Animal Care in Nonclinical Laboratory Studies
Adhering to Good Laboratory Practices for animal care is essential to ensure that facilities conducting nonclinical laboratory studies maintain sanitary conditions and minimize cross-contamination.
When working in the heavily regulated biopharma, biotech, or medical device industries, ensuring compliance with FDA guidelines and industry standards is imperative. Organizations performing preclinical testing must adhere to Good Laboratory Practices (GLP), as defined under 21 CFR 58. Each subpart within this document provides specific guidelines for nonclinical laboratory studies, including those for facility operation and maintenance, equipment maintenance, and for personnel management.
It is essential for personnel involved in conducting nonclinical laboratory studies to be trained on and have a thorough understanding of GLP regulations, in order to ensure that study experiments are performed in a compliant manner. In particular, special care must be taken to comply with regulations pertaining to animal care. These measures ensure that facilities are correctly managed and that animal care procedures are followed in order to maintain sanitary conditions and to minimize cross-contamination.
Subpart C, which explains regulations for Facilities under GLP, outlines specific rules that must be followed by animal care sites. The primary requirement is for these facilities to have sufficient space in order to house animals. This is needed to ensure the following: species or test systems are appropriately separated, individual projects are isolated, animals are quarantined, and that routine or specialized housing is provided for the animals.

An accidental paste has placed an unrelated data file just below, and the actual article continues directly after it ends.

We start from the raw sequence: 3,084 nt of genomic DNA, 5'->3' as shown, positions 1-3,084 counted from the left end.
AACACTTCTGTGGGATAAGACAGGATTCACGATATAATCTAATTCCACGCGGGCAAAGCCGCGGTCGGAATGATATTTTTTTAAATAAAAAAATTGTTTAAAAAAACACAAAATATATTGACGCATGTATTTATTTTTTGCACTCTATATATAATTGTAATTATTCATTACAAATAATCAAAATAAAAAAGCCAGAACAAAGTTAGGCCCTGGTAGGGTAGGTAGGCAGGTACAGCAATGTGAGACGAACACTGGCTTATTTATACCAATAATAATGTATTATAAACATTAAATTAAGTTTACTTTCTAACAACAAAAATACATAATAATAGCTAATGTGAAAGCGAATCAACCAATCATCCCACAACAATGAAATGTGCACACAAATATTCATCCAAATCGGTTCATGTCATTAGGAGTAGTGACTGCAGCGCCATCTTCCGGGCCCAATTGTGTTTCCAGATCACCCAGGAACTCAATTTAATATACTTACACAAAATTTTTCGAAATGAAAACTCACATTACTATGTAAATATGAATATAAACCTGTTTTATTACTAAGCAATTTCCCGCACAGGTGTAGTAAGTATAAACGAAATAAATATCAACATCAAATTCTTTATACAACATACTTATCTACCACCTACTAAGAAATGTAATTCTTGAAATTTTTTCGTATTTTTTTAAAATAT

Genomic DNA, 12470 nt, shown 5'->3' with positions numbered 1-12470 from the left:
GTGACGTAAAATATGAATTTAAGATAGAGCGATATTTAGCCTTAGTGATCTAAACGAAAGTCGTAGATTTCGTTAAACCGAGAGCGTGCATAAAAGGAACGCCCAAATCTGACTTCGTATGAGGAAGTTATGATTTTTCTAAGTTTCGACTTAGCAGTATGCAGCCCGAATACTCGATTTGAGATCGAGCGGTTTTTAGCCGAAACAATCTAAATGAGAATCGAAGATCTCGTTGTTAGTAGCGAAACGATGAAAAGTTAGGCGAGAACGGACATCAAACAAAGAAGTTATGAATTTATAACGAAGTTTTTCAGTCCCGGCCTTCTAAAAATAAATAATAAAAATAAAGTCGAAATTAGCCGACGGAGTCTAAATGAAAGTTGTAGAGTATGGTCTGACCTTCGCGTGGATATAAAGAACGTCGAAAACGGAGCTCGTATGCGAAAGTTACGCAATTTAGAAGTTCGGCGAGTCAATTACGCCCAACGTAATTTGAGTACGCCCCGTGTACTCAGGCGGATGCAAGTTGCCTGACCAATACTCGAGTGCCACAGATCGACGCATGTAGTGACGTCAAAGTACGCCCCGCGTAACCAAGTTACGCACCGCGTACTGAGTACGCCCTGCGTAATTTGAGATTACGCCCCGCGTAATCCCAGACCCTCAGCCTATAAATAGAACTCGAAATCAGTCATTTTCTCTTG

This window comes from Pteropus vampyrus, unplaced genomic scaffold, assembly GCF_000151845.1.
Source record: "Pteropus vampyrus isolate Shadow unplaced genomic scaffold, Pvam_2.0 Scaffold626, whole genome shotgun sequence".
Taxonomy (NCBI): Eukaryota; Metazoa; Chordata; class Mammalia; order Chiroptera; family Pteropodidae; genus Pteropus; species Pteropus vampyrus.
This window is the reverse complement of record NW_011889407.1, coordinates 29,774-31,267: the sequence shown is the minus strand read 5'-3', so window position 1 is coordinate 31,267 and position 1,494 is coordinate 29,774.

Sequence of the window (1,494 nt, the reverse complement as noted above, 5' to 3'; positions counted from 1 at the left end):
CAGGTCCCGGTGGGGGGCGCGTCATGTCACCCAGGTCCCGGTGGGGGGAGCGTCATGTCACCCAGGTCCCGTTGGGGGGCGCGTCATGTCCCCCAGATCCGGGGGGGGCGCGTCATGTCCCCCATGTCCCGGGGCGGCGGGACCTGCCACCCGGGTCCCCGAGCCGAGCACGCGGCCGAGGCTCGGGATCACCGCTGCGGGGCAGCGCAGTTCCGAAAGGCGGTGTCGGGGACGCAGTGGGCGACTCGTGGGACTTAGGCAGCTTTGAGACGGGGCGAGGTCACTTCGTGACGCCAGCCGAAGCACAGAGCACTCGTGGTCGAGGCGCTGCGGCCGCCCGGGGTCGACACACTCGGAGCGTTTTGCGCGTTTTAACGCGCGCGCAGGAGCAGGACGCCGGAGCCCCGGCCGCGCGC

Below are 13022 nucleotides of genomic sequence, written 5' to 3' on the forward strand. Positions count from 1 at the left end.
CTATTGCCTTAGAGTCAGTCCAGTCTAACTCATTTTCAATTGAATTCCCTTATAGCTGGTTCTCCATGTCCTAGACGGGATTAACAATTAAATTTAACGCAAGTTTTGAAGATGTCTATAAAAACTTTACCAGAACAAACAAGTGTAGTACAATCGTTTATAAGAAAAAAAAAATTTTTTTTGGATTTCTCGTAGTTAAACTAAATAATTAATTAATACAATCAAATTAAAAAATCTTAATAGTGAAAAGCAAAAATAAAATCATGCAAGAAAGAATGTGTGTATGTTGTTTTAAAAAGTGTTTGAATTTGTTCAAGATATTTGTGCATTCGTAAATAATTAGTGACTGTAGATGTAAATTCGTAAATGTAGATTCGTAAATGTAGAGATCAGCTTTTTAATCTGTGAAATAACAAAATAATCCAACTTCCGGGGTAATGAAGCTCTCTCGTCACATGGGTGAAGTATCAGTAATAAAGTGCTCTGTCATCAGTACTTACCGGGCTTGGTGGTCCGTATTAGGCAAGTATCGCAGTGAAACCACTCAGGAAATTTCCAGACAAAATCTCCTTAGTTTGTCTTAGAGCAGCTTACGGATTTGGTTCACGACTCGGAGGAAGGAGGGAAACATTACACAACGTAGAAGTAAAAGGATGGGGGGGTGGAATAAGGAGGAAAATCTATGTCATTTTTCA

Moreover, separate animal rooms or areas must be maintained for studies that involve biohazardous testing or control articles. Separate areas must also be provided to isolate animals that are suspected of being diseased, known to have a disease, or may be a carrier of a disease. These areas may be used to diagnose, treat, and control laboratory animal diseases. Facilities must also be provided to dispose of all animal waste. If this cannot be done on-site, they must safely store the waste before it is removed from the facility, wherein care must be taken to maintain sanitation and minimize contamination.
Subpart E, which refers to Testing Facility Operations, outlines the appropriate practices for animal care. Under this section, laboratories are expected to have standard operating procedures for the care of animals, including details regarding their housing, feeding and handling. In addition to housing animals of different species in separate rooms, animals of the same species that are used in different studies, should also be housed in different rooms. This is necessary if it is likely that exposure to the test or control articles could adversely affect the study. Appropriate cleaning and sanitization measures need to be taken for animal cages and racks, and any bedding used in cages must be changed, as needed, to ensure that the animals are kept clean and dry.
Such procedures allow for studies to be conducted in a way that reduces the likelihood of adverse effects. Compliance with these regulations, enables organizations to conduct safe and effective nonclinical laboratory studies.